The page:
Just call me an over achiever, but I have experimented with a variety of drop foot eliminators, including one of those wire-controlled devices to elimate my drop foot and I just could not get along with it. I think it is probably a wonderful tool for folks can afford it or that their insurance recognizes it as a viable treatment for MSers. Mine, unfortunately, does not; but, I could diverse very quickly onto the topic of what the "real" world views as important. We have all experienced this. Because we cannot understrand MS and because it cannot be categorized in black and white terms as far as definition, then there is no true documentation to make it a "real" disease and funding for this imaginary condition is not justified with the powers who hold the purse strings. Whoops! Showing my cynical persona. Sorry.
It's me. I'm back; Miss Positive.
This Flop Drop thingy sounds like an interesting and affordable idea. Sure, it's another money maker for some enthusiastic inventor, but some of man kinds best ideas have evolved from unexpected activities. (Who would have thought that flying a kite would start this whole electricity fad?)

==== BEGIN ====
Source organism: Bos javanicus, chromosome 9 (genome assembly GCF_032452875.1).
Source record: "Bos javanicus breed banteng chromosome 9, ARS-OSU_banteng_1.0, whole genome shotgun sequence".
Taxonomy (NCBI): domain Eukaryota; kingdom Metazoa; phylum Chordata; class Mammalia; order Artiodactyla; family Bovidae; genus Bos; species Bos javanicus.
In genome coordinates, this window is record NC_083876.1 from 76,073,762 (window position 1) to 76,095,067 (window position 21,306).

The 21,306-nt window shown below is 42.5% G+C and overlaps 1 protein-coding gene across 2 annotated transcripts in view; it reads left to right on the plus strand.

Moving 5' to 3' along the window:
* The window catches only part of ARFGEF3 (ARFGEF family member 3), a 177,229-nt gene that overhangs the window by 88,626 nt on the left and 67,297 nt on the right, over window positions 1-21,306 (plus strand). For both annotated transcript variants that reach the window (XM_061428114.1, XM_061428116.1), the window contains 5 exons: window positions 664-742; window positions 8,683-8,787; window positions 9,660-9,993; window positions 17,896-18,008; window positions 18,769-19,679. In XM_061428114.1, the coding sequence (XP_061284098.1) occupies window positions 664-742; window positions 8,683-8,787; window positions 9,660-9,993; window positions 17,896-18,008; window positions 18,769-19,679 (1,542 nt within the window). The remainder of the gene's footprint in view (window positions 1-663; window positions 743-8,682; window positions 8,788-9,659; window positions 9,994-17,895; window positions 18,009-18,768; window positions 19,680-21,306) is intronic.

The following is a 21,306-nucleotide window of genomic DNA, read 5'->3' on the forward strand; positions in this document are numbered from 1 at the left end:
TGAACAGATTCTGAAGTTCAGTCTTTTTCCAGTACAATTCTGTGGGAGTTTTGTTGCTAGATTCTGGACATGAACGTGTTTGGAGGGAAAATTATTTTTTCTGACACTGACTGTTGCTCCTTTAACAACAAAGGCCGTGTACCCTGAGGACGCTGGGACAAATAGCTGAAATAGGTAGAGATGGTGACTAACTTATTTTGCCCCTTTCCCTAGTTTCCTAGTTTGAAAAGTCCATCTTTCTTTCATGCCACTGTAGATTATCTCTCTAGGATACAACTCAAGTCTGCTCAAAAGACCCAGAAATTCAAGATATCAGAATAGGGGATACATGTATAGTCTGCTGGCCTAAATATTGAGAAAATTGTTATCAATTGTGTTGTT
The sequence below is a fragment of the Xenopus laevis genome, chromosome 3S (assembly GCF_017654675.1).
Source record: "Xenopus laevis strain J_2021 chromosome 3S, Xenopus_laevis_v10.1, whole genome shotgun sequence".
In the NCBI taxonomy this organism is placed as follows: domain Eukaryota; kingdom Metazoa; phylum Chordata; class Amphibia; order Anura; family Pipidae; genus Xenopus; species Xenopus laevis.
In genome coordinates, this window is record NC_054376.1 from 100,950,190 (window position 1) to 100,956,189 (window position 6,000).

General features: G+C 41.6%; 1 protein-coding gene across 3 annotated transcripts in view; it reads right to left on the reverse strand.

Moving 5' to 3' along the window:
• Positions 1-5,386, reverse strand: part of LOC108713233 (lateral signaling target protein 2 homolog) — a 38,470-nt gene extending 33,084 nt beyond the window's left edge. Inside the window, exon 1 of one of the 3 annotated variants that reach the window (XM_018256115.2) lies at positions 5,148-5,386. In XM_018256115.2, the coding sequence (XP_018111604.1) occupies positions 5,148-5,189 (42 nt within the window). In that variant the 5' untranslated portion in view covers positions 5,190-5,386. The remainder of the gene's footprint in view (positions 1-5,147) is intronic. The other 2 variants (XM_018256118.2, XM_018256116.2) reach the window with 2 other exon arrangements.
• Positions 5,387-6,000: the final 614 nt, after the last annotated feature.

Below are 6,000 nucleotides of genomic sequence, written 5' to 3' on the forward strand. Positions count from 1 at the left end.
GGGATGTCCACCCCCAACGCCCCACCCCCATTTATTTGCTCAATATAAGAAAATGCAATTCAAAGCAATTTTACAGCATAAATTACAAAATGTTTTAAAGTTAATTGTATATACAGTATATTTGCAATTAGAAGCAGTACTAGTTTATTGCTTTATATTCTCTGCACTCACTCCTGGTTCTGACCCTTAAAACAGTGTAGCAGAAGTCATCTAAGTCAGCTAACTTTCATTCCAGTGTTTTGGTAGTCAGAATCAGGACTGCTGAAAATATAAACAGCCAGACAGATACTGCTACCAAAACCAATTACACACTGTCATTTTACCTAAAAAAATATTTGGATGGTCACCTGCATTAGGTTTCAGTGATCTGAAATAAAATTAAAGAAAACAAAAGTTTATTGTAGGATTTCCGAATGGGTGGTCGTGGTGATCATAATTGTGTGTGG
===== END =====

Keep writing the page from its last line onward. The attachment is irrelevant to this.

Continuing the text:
After closely analyzing this Flop Drop device, I think I understand the physics of it. At first, I thought that I could probably rig a similar doohicky (West Virginia slang for thingy; thingamajig; whatchamacallit), but without the 'professional' assecorizing that I am certain this factory-made tool includes. As far as I can tell, the most important part of the Flop Drop is the tiny bungee cord that seems to control the entire process.
I am in no means financially equippeed to frivolously throw my money around, but for this price I think it may be worth trying. I know what I have to do to compensate for my drop foot and I have been consciously raising my right foot higher when I walk. It may take me longer to reach my destination, but at least I am trying to improve my gait. When I sit on the coach I remember to do some legs lifts to hopefully strengthen the unused muscles in my right thigh that I have allowed to take a permanent rest by letting my leg just drag along. I can feel the muscles reacting to this long forgotten exercise and I visulaize a more mobile me.
So, if this Flop Drop (How can you say that without giggling?) helps me move around better, I'll give it a try. I just chalk it up to another level in my guinea pig life of MS.